|Dream Warriors, Parkdale, April 1991|
The problem is more than just numbers. Once you have a following, it's likely that your fans will always find a way to turn out, whether it's a few people in a cafe or a full house at Massey Hall. You can keep playing for those people over and over for years, and their kind words and occasional dollars will keep you going on a sort of life support, long after you've lost momentum.
But the worst part is that even if you're the cover story in the weekend arts section or signed to the Canadian branch of some multinational entertainment company, it doesn't take long for coverage to look like hype, and for the A&R rep who signed you to either lose their job or move up to the big league in New York or London (if they're lucky.) That album that got four stars in NOW will eventually get remaindered, and you might find it in the buck-a-disc bin at your favorite used record shop.
I've seen it happen. Many times.
|Michie Mee & L.A. Luv, Toronto, 1989|
At the end of the '80s, just as hip hop had finally staked its claim on the airwaves all over the world, Toronto produced a handful of rappers and DJs and - most importantly - a local audience that made it hard to ignore. Mainstream radio plugged its ears, but thanks to college radio and disc jockeys like Ron Nelson, a scene grew up, with a distinctly local sound that drew on the Caribbean roots of many of the scene's performers and fans.
I was sent to photograph Michelle McCulloch - aka Michie Mee - and her DJ L.A. Luv (Phillip Gayle) by a music industry publication; she'd already signed a deal with a U.S. label though her debut album wouldn't come out for almost two years. We met in Grange Park behind the Art Gallery; she was articulate, well-mannered and pretty, and I remember thinking that it was typical of Canada to break into the hip hop market with such an affable artist.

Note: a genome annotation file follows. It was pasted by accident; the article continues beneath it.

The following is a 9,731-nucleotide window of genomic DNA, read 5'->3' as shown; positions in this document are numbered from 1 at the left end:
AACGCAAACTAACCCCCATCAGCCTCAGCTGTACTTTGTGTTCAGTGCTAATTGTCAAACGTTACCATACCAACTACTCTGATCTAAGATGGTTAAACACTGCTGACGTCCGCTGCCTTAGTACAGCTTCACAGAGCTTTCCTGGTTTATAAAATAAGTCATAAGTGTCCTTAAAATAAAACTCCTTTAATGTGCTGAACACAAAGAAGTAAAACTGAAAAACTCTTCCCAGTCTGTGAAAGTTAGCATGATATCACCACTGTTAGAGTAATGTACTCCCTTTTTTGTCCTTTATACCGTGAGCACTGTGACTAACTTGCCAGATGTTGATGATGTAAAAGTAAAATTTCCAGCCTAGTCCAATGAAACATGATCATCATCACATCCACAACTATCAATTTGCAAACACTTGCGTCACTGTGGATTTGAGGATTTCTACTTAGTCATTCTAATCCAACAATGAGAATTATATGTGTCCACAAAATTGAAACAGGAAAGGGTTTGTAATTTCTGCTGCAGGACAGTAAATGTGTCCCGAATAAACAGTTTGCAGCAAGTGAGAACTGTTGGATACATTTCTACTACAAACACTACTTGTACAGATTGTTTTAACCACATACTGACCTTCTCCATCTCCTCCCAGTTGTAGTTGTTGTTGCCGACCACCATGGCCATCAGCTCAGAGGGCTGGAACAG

|Maestro Fresh Wes, video shoot, Toronto, April 1990|
Wesley Williams - Maestro Fresh Wes - was the other major front in Toronto's hip hop scene. He'd already released an album when my best friend from high school invited me to come along to the set of the music video he was shooting for the record's second single, "Drop the Needle." "Positivity" was already emerging as a major trend in hip hop, and the Toronto scene embraced it big time - Wes wore evening dress on his record sleeves and cultivated a serious, dignified image.
There might have been a scene and an audience and plenty of momentum, but radio was still ignoring local hip hop and black music in general. In 1991 rap and R&B musicians banded together under the name Dance Appeal to record a single, "Can't Repress the Cause," pleading for their share of airtime. This was probably the reason I was assigned to shoot a "family portrait" of the local scene for another music trade publication.
|Toronto hip hop "family portrait," May 1991|
I set up my backdrop in a courtyard at Ryerson Polytechnic, a downtown community college, but found that there were too many subjects to fit neatly in the black square I'd rolled out. Michie and Wes are here, along with the Dream Warriors, Thrust and HDV. (I reached out to Michie and Thrust to help me ID everyone in this shot but never heard back from them.) It's not a great photo but it might be a valuable document - a snapshot of a scene coming together, if only to protest their exclusion.
At around the same time the Bar B Q became a regular feature in downtown clubs - a night where hip hop artists and fans (the distinction was never clear) would get together to freestyle and dance to records. I was sent along by yet another music publication - there were once quite a few in Toronto; what did I tell you about no shortage of media or attention? - and spent the night shooting away at the Rivoli on Queen West with my Nikon and a flash mounted with a big reflector.
|Bar B Q, Rivoli club, Toronto, May 1991|